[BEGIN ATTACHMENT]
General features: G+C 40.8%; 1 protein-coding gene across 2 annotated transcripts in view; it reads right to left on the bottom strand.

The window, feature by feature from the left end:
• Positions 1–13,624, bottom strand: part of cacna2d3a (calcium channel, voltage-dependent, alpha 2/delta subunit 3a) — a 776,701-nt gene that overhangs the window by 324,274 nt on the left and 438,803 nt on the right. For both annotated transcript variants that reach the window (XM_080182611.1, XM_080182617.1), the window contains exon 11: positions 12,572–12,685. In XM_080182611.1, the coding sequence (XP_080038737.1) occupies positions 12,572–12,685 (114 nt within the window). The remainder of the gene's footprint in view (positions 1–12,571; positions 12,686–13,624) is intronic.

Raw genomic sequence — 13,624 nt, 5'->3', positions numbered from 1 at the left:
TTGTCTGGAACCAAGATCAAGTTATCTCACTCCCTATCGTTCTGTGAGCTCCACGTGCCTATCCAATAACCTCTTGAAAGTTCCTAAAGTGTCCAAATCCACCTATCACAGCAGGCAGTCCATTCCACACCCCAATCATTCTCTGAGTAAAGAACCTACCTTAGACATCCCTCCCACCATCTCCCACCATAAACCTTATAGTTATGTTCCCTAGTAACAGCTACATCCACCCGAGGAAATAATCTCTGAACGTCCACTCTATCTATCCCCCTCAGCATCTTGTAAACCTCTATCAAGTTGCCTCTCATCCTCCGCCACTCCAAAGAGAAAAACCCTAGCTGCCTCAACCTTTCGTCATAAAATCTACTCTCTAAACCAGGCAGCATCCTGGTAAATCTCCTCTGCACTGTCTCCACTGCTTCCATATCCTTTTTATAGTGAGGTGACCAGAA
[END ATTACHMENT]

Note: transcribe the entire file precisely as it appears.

General features: G+C 40.8%; 1 protein-coding gene across 2 annotated transcripts in view; it reads right to left on the bottom strand.

The window, feature by feature from the left end:
• Positions 1–13,624, bottom strand: part of cacna2d3a (calcium channel, voltage-dependent, alpha 2/delta subunit 3a) — a 776,701-nt gene that overhangs the window by 324,274 nt on the left and 438,803 nt on the right. For both annotated transcript variants that reach the window (XM_080182611.1, XM_080182617.1), the window contains exon 11: positions 12,572–12,685. In XM_080182611.1, the coding sequence (XP_080038737.1) occupies positions 12,572–12,685 (114 nt within the window). The remainder of the gene's footprint in view (positions 1–12,571; positions 12,686–13,624) is intronic.

Raw genomic sequence — 13,624 nt, 5'->3', positions numbered from 1 at the left:
TTGTCTGGAACCAAGATCAAGTTATCTCACTCCCTATCGTTCTGTGAGCTCCACGTGCCTATCCAATAACCTCTTGAAAGTTCCTAAAGTGTCCAAATCCACCTATCACAGCAGGCAGTCCATTCCACACCCCAATCATTCTCTGAGTAAAGAACCTACCTTAGACATCCCTCCCACCATCTCCCACCATAAACCTTATAGTTATGTTCCCTAGTAACAGCTACATCCACCCGAGGAAATAATCTCTGAACGTCCACTCTATCTATCCCCCTCAGCATCTTGTAAACCTCTATCAAGTTGCCTCTCATCCTCCGCCACTCCAAAGAGAAAAACCCTAGCTGCCTCAACCTTTCGTCATAAAATCTACTCTCTAAACCAGGCAGCATCCTGGTAAATCTCCTCTGCACTGTCTCCACTGCTTCCATATCCTTTTTATAGTGAGGTGACCAGAA